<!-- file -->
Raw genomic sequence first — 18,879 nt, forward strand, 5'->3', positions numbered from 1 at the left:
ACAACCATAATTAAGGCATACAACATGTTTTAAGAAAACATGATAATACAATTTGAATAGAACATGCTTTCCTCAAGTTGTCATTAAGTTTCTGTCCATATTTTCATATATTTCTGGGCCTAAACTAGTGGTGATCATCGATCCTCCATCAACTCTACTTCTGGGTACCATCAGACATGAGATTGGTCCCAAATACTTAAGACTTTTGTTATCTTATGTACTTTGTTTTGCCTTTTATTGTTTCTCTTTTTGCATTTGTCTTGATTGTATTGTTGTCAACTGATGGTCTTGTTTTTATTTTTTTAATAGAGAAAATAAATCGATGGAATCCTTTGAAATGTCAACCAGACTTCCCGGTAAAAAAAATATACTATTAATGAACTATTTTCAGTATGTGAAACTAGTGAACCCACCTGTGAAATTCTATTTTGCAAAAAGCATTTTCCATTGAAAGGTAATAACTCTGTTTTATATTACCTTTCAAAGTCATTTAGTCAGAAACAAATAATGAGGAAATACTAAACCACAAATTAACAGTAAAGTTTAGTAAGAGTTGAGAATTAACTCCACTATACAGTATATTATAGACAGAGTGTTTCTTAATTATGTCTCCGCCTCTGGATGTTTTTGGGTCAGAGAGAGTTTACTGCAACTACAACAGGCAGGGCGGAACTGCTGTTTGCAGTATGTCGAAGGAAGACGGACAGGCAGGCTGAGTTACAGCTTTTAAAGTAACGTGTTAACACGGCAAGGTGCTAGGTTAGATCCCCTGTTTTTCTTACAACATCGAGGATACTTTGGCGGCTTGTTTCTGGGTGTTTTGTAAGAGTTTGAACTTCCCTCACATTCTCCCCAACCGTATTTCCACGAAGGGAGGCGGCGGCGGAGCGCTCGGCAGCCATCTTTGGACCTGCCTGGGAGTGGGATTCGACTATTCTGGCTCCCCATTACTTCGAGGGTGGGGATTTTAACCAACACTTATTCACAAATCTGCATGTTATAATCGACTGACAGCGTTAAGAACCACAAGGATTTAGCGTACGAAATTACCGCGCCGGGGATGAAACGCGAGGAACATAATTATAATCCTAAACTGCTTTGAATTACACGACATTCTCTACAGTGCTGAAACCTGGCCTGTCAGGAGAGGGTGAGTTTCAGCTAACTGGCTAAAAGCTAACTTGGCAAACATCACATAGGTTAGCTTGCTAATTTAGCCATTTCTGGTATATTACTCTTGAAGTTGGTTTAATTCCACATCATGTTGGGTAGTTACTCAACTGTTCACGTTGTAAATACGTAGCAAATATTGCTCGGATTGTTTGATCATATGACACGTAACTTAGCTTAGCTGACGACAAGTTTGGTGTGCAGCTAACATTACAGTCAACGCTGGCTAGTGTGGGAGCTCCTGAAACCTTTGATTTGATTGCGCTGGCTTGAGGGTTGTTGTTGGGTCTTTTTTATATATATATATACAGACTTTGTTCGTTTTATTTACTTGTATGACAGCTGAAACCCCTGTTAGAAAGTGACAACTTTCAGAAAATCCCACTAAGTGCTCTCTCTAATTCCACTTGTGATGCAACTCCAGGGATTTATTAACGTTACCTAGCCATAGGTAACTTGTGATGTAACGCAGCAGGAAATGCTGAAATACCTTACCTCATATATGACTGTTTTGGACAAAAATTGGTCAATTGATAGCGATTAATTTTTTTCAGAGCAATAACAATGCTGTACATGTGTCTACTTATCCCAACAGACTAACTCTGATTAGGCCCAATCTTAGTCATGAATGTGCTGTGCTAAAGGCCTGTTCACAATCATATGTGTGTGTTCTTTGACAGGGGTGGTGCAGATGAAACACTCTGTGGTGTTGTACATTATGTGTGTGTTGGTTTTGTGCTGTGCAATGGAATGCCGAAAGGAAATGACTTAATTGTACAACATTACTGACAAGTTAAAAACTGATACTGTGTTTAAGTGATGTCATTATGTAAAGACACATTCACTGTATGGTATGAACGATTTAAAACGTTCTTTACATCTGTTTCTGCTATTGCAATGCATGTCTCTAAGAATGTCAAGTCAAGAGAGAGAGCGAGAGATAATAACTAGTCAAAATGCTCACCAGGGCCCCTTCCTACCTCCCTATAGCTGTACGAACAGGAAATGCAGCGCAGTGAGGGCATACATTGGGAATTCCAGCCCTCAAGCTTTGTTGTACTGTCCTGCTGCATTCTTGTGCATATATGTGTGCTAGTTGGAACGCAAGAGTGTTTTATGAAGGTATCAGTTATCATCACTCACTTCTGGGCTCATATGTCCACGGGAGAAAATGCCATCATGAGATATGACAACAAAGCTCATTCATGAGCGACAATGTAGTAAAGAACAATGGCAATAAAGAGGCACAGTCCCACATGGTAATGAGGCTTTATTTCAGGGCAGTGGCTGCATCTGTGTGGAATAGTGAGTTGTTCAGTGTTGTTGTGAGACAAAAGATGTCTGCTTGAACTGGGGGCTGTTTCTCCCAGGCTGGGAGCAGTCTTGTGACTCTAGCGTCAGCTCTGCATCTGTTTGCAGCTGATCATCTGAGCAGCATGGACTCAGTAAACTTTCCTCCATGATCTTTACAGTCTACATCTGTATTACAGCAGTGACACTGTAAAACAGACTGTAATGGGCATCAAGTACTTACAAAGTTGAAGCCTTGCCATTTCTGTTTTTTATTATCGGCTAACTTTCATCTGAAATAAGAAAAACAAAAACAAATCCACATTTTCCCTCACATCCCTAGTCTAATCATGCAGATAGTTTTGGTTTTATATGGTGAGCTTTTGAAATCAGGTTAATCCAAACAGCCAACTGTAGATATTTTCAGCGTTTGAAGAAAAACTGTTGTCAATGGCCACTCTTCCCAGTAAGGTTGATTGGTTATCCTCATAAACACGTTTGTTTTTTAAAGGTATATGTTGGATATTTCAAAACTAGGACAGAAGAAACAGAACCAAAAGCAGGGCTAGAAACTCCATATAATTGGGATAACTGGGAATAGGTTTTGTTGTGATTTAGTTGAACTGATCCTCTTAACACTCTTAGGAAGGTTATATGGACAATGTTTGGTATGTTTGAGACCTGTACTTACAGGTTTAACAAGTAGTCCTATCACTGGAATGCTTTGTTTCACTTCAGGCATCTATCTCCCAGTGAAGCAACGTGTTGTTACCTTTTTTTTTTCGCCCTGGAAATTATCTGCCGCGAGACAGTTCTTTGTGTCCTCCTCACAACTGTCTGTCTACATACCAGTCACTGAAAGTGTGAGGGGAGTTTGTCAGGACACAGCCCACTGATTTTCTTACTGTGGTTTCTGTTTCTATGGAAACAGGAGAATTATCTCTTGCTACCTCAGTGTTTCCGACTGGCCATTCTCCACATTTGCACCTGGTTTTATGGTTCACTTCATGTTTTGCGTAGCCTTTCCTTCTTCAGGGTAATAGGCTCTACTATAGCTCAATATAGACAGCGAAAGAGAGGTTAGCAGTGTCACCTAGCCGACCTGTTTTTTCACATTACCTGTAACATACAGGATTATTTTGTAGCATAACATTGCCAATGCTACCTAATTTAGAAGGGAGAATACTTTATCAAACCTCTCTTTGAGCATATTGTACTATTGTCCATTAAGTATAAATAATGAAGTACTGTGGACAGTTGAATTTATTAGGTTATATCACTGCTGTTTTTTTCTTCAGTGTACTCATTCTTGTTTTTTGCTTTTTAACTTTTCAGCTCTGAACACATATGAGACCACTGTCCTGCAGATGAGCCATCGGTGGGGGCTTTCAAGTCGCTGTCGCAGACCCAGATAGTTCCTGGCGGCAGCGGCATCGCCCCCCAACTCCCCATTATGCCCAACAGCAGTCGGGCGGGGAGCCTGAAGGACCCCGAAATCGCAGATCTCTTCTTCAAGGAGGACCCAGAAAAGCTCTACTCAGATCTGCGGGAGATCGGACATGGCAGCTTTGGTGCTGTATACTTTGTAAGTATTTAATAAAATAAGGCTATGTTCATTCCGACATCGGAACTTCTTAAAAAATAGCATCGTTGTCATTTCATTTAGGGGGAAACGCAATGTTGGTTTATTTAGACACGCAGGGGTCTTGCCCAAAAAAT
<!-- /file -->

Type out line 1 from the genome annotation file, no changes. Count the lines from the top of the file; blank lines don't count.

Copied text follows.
Raw genomic sequence first — 18,879 nt, forward strand, 5'->3', positions numbered from 1 at the left: